Saturday, August 30, 2014

Tiverton by sea: A photo essay

Every summer I reread "The Country of the Pointed Firs" by Sarah Orne Jewett. The first chapter, "The Return," best explains what it means to return to a much-loved place like our summer home at Fogland. She writes:

"There was something about the coast town ... which made it seem more attractive than other maritime villages ... Perhaps it was the simple fact of acquaintance with that neighborhood which made it so attaching, and gave such interest to the rocky shore ... and the few houses which seemed to be securely wedged and tree-nailed in among the ledges... These houses made the most of the seaward view ... the small-paned high windows in the peaks of their steep gables were like knowing eyes that watched the harbor and the far sea-line beyond, or looked northward all along the shore ... When one really knows a village like this and its surroundings, it is like becoming acquainted with a single person. The process of falling in love at first sight is as final as it is swift in such a case, but the growth of true friendship may be a lifelong affair."

A woman reels in a fish as we approach Nanaquaket Bridge.

Navigating the currents near Old Stone Bridge, we follow the boat "Relentless."

The view seaside of the Fogland State Beach ramp.

Passing alongside a moored fishing boat near Nanaquaket.

Chugging past Holy Trinity Episcopal Church, I remember the day I interviewed a former pastor of the congregation. As he stood at the lectern, he began reciting "The Lord's Prayer," and I joined in: "Our Father who art in Heaven hallowed be Thy name... We were two worshippers, a Protestant and a Catholic, praising God with one strong voice.
A striking sailboat with red sails skims the Sakonnet.

After a three-hour tour, we return to the slip at Standish Boatyard.

Saturday, July 26, 2014

Shine on...

It usually happens in midsummer.

That’s when sensory overload forces me to withdraw.

The blare of TV, ringing phones, pounding keyboards, car horns, barking dogs and the ambient noise of senseless chatter begin to scream at me.

Then the opportunity presents itself: a day off from the office, a lunch date cancellation, the postponement of a writing deadline.

Immersed in quiet, I realize how starved I am for soundlessness.

“The noise of the world is preventing us from hearing the gentle voice within that always counsels us,” writes Matthew Kelly in “The Rhythm of Life.” “We will begin to hear this voice again only when we make a habit of withdrawing from the noise of the world and immersing ourselves in silence.”

Those who regularly lock themselves away from the deafening noise around us know that silence is not the absence of sound but the opening of a gate in the mind that is slammed shut most of the time. This portal leads to a place where chatter ceases and ambient sounds fade. Here, we satisfy the holy longing.

One of my favorite biblical passages is when God told the prophet Elijah to go outside and stand on the mountain because He would be passing by. (1 Kings 19:11-12)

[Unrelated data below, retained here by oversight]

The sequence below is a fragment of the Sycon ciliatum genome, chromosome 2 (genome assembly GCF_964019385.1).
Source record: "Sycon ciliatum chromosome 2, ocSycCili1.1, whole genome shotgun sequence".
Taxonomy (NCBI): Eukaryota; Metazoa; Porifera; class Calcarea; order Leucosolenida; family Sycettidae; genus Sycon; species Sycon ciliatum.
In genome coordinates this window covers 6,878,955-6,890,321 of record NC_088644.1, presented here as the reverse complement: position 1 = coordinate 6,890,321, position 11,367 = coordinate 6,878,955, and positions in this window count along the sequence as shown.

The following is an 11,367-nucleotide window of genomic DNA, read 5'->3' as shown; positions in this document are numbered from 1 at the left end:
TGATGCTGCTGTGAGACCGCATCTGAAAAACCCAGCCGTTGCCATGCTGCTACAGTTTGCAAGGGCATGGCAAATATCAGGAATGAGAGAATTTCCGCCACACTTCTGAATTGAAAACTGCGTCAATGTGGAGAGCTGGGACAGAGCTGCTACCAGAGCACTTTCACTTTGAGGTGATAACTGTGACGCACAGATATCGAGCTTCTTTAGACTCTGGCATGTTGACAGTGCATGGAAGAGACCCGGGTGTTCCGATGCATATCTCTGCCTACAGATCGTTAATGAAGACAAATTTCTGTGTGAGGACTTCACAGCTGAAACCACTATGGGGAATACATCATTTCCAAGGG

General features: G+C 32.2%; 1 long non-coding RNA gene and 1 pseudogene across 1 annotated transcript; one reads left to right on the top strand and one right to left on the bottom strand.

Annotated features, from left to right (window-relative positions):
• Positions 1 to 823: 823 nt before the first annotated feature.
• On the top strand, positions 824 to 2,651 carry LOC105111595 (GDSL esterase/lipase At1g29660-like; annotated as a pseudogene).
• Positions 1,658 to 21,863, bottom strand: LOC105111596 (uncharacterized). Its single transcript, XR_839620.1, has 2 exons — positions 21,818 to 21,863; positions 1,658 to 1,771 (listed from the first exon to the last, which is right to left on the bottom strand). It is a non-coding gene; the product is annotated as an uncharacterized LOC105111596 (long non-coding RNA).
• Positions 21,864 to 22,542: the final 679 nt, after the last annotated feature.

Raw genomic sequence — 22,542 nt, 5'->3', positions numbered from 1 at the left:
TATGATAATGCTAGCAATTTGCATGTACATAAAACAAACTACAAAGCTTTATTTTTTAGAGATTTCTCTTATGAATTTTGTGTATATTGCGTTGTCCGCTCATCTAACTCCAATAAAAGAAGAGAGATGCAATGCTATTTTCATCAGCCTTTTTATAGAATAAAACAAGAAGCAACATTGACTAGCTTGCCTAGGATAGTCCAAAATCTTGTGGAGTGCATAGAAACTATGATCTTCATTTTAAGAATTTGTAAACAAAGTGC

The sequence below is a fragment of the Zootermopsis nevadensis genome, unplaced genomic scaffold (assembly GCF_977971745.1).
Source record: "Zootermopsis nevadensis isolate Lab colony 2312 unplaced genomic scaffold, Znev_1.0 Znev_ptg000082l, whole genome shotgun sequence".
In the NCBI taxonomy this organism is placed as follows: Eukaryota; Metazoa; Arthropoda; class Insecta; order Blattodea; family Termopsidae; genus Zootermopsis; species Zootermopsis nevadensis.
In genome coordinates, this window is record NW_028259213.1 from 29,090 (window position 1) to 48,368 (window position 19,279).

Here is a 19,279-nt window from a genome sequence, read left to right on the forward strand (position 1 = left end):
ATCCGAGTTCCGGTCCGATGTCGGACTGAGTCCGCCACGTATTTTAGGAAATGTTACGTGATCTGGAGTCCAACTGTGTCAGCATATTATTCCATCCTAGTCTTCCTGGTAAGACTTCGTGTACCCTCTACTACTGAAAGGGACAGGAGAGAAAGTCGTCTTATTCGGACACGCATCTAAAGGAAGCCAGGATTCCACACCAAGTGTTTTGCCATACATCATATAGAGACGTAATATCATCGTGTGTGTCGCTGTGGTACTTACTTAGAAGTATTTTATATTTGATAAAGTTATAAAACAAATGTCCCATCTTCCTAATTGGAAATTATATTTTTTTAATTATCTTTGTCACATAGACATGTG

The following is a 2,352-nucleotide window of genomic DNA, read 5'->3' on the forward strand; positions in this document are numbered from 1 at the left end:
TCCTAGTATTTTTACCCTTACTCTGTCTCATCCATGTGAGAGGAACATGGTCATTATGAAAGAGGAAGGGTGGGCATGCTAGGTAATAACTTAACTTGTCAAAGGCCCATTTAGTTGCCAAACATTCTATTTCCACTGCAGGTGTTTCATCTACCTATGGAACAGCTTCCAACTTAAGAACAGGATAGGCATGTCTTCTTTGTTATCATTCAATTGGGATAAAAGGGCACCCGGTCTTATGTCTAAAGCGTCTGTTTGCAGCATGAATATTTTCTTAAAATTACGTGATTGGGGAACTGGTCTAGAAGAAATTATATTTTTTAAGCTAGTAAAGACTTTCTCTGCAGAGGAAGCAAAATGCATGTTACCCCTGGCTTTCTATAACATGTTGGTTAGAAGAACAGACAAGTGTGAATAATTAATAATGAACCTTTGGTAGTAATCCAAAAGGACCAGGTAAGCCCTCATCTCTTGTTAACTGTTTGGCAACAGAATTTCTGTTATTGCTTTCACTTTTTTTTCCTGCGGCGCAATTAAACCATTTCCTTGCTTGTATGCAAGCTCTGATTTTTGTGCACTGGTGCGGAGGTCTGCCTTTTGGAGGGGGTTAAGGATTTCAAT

“A strong and heavy wind was rending the mountains and crushing rocks before the Lord – but the Lord was not in the wind. After the wind there was an earthquake – the Lord was not in the earthquake. After the earthquake there was fire – but the Lord was not in the fire. After the fire, there was a still small voice.”

Like Elijah we listen, longing to recognize the presence of the Divine. We yearn for God to hear our prayers and pleas for help, but first, we must enter the silence.

I think that God speaks to us in this way, even though He sometimes wants to shake the ground under our feet and thunder, “Stop the busyness and listen! I am here...”

But instead He whispers and offers us an invitation. When we accept and give Him our undivided attention, we have an audience with our Creator, who knows us better than we know ourselves.

“Dear Lord… Stay with us and then we shall begin to shine as You shine…, said Mother Teresa. “It will be You shining on others through us.”

Saturday, June 21, 2014

Summer is sweet

Fuchsia beach roses bloom in the sand, flowers in the desert.

Driving to the summer house, I have a hard time keeping my eyes on the road. Bright green vegetation has sprouted everywhere, and flowers in a spectrum of colors line the countryside and spill from cottage gardens.

“June in New England is like a lover’s dream made tangible. Color and scent and sound; the hills indeed sing,” wrote Gladys Taber in “The Book of Stillmeadow.” Dawn comes so fresh and cool, and dusk flows like a still river into the deep sea of night. Noons are tranquil gold. There is nothing stern or sober about our Northern countryside now; even the grey rock ledges are gently blurred with silvery green lichens, and in the great cracks time has chipped out, a thousand tiny plants get a precarious hold.”

Indeed, this is the kind of day that comes to mind in the heart of winter: a benevolent sun, brilliant blue skies, gentle winds and tranquil seas reflecting the Creator’s handiwork.

Fuchsia beach roses bloom in the sand, flowers in the desert.